marinated artichoke hearts, pickled okra
- sparkling non-alcoholic fruit ciders, root beer (somewhat of a stretch,
but not too far), almond milk (available in aeseptic containers), lemonade
- The text Food for Fifty can help you with quantities.
- If you aren't familiar with the prices at all the local stores, pre-shop
about a month in advance. If you are using meat, consider buying ahead when
it is on sale and freezing. Check out warehouse stores and discount outlets.
- Ask about volume discounts and/or non-profit discounts at stores. If you
live in a state that taxes food, get your group's tax ID number and use it.
- Using a spreadsheet to record your estimates and expenses is a really useful
tool for keeping track of what you did.
- Get people lined up to help you ahead of time. Also get people lined up
to help with the cleanup!
- Make sure that you have a list of everywhere special 'trays' of food have
to be delivered, such as MOL, Troll, Fencing, Royal Room, etc.
- If you have trays to go to different areas, assign one person to set up
each tray set, and get it to the proper area, if you can.
- Providing hand sanitizer and a way to rinse one's hands at an outdoor event
is a nice touch.
- Investing in a package of disposable plates and/or bowls, and a supply
of disposable cups, will help in dealing with people who haven't got their
- People will use extra pieces of bread for plates. This is a good thing and
- ALWAYS, ALWAYS have Servers on hand. They can refill bowls, answer questions,
and also ask people not to take huge quantities but come back when they need
- Posting a menu and times for the dayboard at the kitchen door and/or at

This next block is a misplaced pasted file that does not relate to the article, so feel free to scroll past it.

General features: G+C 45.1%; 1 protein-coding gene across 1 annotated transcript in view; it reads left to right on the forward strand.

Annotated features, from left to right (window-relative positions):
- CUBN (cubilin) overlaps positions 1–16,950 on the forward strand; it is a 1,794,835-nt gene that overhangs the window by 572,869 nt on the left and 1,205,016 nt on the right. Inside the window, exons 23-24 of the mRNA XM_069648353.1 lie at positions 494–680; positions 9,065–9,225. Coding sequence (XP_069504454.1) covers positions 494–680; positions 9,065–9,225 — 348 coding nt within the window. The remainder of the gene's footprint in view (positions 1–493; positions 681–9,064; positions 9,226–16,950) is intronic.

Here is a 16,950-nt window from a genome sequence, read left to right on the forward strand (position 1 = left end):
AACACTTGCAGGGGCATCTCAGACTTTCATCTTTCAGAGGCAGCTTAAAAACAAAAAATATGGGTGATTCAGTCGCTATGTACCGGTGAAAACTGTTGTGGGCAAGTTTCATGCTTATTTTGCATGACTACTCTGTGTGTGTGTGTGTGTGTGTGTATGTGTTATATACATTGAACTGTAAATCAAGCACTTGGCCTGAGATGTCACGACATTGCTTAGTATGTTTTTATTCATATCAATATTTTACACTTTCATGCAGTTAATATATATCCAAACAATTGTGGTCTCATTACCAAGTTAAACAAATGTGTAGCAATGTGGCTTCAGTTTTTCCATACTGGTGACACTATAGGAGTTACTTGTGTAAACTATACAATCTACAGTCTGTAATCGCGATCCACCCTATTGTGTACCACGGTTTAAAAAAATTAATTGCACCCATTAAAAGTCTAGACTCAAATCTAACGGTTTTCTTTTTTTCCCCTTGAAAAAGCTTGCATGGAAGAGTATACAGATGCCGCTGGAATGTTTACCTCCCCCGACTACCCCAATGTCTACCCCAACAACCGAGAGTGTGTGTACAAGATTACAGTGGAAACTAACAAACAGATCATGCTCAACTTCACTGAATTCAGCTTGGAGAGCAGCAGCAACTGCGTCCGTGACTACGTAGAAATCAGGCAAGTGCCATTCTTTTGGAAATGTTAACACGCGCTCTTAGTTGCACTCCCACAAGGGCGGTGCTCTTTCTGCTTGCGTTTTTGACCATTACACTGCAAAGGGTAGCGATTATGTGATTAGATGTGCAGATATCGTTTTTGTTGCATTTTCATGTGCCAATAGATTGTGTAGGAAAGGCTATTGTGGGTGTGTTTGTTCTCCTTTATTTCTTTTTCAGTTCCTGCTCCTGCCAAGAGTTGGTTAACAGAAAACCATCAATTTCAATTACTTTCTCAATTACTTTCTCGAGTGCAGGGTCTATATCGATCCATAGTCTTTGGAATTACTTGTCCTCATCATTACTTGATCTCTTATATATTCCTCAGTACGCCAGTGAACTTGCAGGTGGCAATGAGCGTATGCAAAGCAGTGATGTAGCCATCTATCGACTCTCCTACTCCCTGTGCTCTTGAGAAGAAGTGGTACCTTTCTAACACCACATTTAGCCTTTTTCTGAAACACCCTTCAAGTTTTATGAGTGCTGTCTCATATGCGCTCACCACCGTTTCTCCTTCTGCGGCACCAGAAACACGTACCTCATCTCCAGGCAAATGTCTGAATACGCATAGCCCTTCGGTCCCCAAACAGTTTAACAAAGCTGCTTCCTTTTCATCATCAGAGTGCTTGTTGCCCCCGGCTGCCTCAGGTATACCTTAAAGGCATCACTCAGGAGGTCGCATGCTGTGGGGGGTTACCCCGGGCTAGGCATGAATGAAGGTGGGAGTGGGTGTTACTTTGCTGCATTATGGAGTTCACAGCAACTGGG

troll on-site, and also on the event website, is helpful. That way people
know that there will be food and whether they can eat it. [Jaji reminded me
- Don't put out all the food at once unless the time frame for the meal is
very small. Put out smaller quantities and refresh frequently. The less of
something people see, the less tempted they will be to pig out.
- Food can only be kept safely between 40 degrees and 150 degrees for a maximum
of 4 hours. That includes preparation time, and is less for easily spoilable
foods or high heat.
- Make sure you have refrigerator space. If you are doing your dayboard outside,
have coolers and ice to put the food in, since you aren't putting it all out
- Putting out cards with the ingredients of any cooked/baked substances helps
people decide what to eat and also helps allergy sufferers.
Athena's Thimble, 2001
(Jadwiga Zajaczkowa) Items marked NP are not documented period recipes;
Items marked B are boughten commercial products.
Roast Meat & Cheeses:
- Roast Beef, Plain
- Roast Beef, larded with garlic and seasoned
with thyme and cubeb vinegar (NP)
- Roast Chicken, Plain (cooked with olive oil)
- Farmer-style, Swiss, Muenster and Cheddar
Veggies & Fruit
- White Italian Style (B)
- Rye Breads, various recipes, leavened with either commercial yeast
or beer barm sourdough (NP)
- Raw Carrots, Celery and Turnips (supposed to be served with salt,
pepper, oil and lemon )
- Tangerines (NP), Apples, Pears
Crown Tourney in Eisental
Presented by Sarah bas Mordechai and Jadwiga Zajaczkowa
The crown tourney, being held on a day in April spent mostly outdoors,
had a hot offering along with boiled eggs, bread and butters, vegetables
and fruit. Hot coffee was served all day long will be appreciated, though
it's not period.
- Hen in broth (Chicken Soup) served in cups/bowls 12 gallons $96.00
- Lentil Soup 6 gallons $12.00
- Boiled Eggs 25 doz. (300 eggs) $15.50
- Cut cheese 20 lbs. $60.00
- Savoury Toasted Cheese 18 lbs mixture same $60 as the cut cheese
- Hearty bread 100 loaves $60.00
- butter; herbed, honey and plain. 10 lbs $19.00
- Carrots 25 lbs $22.50
- Celery 12 heads $12.00
- Radishes 5 bags $3.50
- Pickles – Sour 4 gallon bottles $12.00
- Pickles – Sweet 4 64 oz bottles $10.00
- Fruit as available, including raisins $20.00 estimate
- Water, Lemonade, Gatorade, Sekanjabin
- Coffee, Hot Tea & accoutrements 2 cans $10.00 (we used shire
stock for the accoutrements)
Note: Chicken soup includes chicken, onions, parsley, broth, bread, wine,